Over the hill

From Oviedo we take the Primitivo route, so called because a ninth century Asturian regent made the pilgrimage to Santiago, and for a few hundred years it was the only safe route – Saracens to the south, pirates to the north. It involves a few long days, a series of long ascents and descents, through a wild moorland landscape, populated by the remains of a half dozen remote hospitales, wild horses, a handful of giant doleful cows and a cataract of humming wind turbines.

At one point the route branches, up and over the ‘Hospitales’ road, or down and then sharply, savagely up via the lower road. The longer, latter route is generally taken over two days. The decider is the weather: at an altitude of 1200 metres wind, rain, fog/mist/cloud can make the former impossible. The landscape and twenty kilometres of wilderness make it difficult to refuse. In Campiello, site of two albergues at the gateway to this world, weather forecasts are studied, opinions exchanged, runes read in the creased faces of locals, but no-one knows what the morning will bring. In the night, above the occasional din of snoring, rain can be heard.

Two days before we had been well briefed in all of these choices, by David and his partner, the lovely hospitaleros at a lovely albergue in Bodenaya. Here, you are met with tea, a warm welcome, can help yourself to coffee, beer, wine, take a bed upstairs, enjoy a great communal meal, with the 13 others lucky enough to have arrived before it’s full, slumber in creakless comfort, then breakfast and off we go – all for, well you decide, whatever you think its worth, post it into the box.

For the few hours after we walked away, there was much discussion about David and Celia, their energy, their albergue, the curious magic of their offer – they were funny and real, committed to the idea of pilgimage, not as Christian tradition but as human tradition, committed to creating the conditions which allow connections to be made. For the next five days, partly because of the terrain, we fourteen who stayed that evening would find ourselves together again, and always with a big smile, Hola!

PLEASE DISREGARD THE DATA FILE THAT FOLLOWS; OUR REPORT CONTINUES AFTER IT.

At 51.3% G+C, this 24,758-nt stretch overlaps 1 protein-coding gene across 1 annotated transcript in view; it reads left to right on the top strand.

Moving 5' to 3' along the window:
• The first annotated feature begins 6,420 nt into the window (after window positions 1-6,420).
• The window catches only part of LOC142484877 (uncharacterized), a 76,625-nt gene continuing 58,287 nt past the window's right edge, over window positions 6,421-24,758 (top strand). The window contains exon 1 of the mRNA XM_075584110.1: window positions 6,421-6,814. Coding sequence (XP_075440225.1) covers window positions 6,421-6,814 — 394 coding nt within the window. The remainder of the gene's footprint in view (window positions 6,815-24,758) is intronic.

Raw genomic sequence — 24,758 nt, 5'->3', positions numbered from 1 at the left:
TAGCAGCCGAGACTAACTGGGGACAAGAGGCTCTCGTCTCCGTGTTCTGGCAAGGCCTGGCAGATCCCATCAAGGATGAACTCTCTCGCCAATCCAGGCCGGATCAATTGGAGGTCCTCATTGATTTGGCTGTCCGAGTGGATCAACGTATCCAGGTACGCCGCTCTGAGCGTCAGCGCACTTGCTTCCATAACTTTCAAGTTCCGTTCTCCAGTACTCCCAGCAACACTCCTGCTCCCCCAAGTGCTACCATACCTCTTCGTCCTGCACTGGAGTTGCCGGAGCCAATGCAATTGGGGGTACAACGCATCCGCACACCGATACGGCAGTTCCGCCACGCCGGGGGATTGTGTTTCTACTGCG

David’s information about which route to take – the history, the story – helped to decouple what might be possible from the faintly macho entitlement to risk and adventure that often ends up with a 999 call, or here 112 (no, that’s not a bearded couple you’re ordering whilst you’re freezing and disoriented).

In the end we set off, hopeful but none the wiser, mindful of some glorious views being swallowed whole in seconds by the sleight of hand of clouds, blue sky above, pockets of white hugging some hills below, visibility fine. We reached the fork. All looked good. Up we went.

The endless wild flower pastures and meadows we had passed through in Asturias, with their dreamy swaying grasses, now gave way to gorse, and heather, boundless in their flowering colours – yellows, whites, purples, blues, lilacs – the skeletal remains from last year’s fires a beautiful counterpoint to the lush spring growth. Up. Occasionally the clanking bells of itinerant cows could be heard somewhere distant.

We stopped and snacked near the sight of a ruined hospitale, a grove of stunted pines, some mossy clumps of stones, a dozen dormant cows reclining on the grass. Every now and again the world would disappear, the view would shrink from twenty kilometres to twenty metres, but then just as suddenly we’d be above the clouds as they wove through the valleys below.

Refreshed, we carried on, climbing slowly, and following the ridge just above, then we peaked, before heading along and ever so slightly down. The cloud came down, waterproofs donned, visibility a modest five metres, the waymarks beckoning us on.

Two hours later, we suddenly walked out of the cloud, our eyes jumping as they adjusted to depth and distance. At a tiny chapel we lunched on tinned sardines and bread, as a giant dog begged to join us. Our destination, Berducedo, the next evidence of human habitation, lay two hours further, and warranted the following mention in our guidebook: ‘a pleasant, small town, with a lot of livestock, two albergues and a shop’. Oh, such things as these are dreams made of.